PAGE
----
A Myth: The Cedar Forests of the Gods
The Epic of Gilgamesh is considered the oldest surviving piece of literature and is an epic poem that was carved onto tablets around 2100 BCE in ancient Sumeria. The tales in the epic, as you might imagine, are complex stories of gods and kings wrangling for power. The hero, Gilgamesh, is King of Uruk, an ancient kingdom on the banks of the Euphrates in what is now Iraq. Gilgamesh is two-thirds god and one third man and was extremely powerful. He was terrorizing his people, taking ‘king’s rights’ with all of the brides on their wedding day, and requiring taxes and tributes from all of the young men. The people cried out to the gods for assistance. So in response, the gods created an equal to Gilgamesh, Enkidu, who was born into the wilderness and communed with the animals. Once civilized, he herded sheep
One day, a passerby told Enkidu tales of Gilgamesh and the tribute he required from all brides. Enkidu became incensed by this imposition and traveled to a wedding in the valley to intervene. Enkidu blocks Gilgamesh from entering the wedding and a fight between them ensues. Enkidu fought, wrestled with Gilgamesh until Enkidu realized that he could not defeat the king. Enkidu and Gilgamesh ended their battle in a truce and recognized each other’s great strength and prowess. The two become companions and travel the land going on adventures.
Gilgamesh always seeking more renown and power, suggested that the two travel to the cedar forest. Because it is the realm of the gods, the forest is protected by a fierce and vicious monster Humbaba. Their fame would grow when the monster was defeated. Gilgamesh also wanted to cut down the trees and bring this bounty back to his kingdom.
Walking into the untouched forest, the two warriors travel deeper and deeper through the trees. They walk higher and higher up the mountain, exploring where no human had been before. At the center of the forest, they find an ancient and enormous tree. Enkidu decides he wants to use this tree to build the gate to the temple of his god. They begin to work together to fell these giant trees.
The demon, Humbaba, emerges with a roar as soon as he hears the two warriors attacking the trees he protects. A battle ensues, the earth quakes and the sky turns black from the intensity of their struggle. The heroes can barely muster their courage to fight the demon but they are given strength from the gods and Humbaba is bound by the winds and is finally captured. Humbaba pleads with Gilgamesh. He promises to serve Gilgamesh as King of the forest and says that he will chop down all the trees by himself if they will spare his life. Gilgamesh hesitates. Enkidu will hear nothing of mercy for he believes that Humbaba is lying. Enkidu urges Gilgamesh to kill the monster.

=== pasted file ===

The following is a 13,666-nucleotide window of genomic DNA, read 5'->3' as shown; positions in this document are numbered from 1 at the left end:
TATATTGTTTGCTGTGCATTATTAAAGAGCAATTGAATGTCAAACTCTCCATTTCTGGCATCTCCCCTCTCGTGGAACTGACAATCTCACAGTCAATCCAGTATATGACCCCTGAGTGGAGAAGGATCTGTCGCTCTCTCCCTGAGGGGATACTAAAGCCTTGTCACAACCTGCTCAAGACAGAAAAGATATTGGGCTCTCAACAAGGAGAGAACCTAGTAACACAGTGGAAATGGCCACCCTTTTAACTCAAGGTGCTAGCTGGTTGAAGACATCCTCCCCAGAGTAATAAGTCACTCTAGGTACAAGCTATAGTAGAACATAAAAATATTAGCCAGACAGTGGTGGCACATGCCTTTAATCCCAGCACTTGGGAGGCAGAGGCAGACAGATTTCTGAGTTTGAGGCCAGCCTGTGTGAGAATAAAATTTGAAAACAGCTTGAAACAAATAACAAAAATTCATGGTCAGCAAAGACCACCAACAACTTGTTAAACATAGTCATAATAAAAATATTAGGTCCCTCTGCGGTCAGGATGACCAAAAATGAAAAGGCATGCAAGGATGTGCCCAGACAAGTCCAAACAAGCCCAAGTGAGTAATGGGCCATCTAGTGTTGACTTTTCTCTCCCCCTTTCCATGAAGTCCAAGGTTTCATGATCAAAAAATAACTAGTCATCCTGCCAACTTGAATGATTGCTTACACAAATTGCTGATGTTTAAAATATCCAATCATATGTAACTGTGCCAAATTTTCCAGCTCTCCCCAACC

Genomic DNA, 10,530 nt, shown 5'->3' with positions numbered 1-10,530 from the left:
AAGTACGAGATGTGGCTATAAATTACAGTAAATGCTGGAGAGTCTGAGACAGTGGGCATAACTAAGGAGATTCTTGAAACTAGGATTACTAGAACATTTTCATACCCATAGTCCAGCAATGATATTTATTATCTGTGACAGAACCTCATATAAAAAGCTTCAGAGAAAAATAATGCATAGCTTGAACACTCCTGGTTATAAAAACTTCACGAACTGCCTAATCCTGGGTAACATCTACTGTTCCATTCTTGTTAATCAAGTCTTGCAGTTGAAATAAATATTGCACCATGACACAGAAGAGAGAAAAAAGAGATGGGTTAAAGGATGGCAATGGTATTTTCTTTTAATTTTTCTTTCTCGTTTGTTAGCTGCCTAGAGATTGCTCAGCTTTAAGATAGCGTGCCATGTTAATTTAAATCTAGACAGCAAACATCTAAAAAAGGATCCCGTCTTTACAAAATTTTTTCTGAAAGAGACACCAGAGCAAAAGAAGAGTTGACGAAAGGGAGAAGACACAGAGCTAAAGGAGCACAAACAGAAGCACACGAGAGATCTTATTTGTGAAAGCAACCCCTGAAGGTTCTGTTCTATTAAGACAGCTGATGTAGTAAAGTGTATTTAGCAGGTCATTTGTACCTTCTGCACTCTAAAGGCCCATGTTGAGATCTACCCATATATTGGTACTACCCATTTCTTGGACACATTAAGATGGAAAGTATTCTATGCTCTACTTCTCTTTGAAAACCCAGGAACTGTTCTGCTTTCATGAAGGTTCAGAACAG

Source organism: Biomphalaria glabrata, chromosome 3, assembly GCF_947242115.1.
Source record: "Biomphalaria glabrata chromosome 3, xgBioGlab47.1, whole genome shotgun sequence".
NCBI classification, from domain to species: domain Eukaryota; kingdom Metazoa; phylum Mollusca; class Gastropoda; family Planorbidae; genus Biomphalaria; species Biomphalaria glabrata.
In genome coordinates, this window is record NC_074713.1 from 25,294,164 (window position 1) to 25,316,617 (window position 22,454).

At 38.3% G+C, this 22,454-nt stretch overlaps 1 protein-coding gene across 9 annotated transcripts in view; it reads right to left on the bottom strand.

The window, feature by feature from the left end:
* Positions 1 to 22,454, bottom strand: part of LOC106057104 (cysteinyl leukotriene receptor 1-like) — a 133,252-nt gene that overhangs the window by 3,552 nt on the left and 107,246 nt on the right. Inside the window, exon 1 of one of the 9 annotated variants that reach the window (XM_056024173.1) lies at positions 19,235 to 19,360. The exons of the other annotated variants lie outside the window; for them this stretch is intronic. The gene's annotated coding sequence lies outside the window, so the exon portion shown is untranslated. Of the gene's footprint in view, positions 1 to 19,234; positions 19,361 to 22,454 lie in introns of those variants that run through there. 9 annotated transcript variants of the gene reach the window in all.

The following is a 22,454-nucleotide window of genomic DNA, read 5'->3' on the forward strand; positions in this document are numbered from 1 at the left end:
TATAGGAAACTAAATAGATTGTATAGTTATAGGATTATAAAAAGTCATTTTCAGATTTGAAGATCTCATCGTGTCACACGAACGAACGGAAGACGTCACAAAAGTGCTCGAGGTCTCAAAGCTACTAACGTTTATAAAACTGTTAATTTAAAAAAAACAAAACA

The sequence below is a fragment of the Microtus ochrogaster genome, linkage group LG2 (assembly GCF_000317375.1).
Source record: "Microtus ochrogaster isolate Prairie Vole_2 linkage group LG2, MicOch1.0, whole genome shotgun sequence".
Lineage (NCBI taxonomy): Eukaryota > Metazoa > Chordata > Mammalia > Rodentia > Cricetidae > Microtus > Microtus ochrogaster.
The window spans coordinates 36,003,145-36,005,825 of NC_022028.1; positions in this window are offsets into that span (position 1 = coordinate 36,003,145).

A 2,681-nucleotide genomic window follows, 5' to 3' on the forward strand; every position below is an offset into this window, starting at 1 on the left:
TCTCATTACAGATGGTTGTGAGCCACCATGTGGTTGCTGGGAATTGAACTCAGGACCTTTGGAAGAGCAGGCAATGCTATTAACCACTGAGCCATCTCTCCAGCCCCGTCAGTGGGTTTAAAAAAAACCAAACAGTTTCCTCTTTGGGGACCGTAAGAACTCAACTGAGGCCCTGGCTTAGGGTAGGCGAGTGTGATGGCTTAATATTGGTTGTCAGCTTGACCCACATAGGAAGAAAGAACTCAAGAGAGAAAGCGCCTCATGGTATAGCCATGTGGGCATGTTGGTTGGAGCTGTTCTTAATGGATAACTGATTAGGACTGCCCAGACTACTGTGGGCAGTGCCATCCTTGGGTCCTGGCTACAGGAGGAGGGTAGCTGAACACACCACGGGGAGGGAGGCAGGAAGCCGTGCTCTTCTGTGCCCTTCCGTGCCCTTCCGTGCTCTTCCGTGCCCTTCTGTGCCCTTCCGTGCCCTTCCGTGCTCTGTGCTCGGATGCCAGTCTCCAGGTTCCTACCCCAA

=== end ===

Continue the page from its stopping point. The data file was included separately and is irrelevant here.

Before he is killed, Humbaba curses both Gilgamesh and Enkidu. This curse will come to haunt the two warriors. Gilgamesh slays the monster Humbaba with a blow to the neck. The warriors make haste to chop down many cedar trees from the forest, including the enormous tree Enkidu has marked for the temple gate. They use the trees to build a raft to transport the trees, Humbaba’s head and themselves down river to the city of Uruk.
Although, we’ll end our story of Gilgamesh here with his return to his kingdom, the poem continues with more adventures, more battles and triumph.
It's hard to say how extensive the cedar forest originally was, but ancient texts state that the mountains in the picture above were once shaded by the forest. All Empires in the region - from Rome to the Israelites to Egypt to Persia - harvested the trees to use in building temples, palaces, ships, and houses until the forest shrank to it's current size. The Cedar forest is now under the protection, is a Unesco World Heritage Site and saplings are planted each year.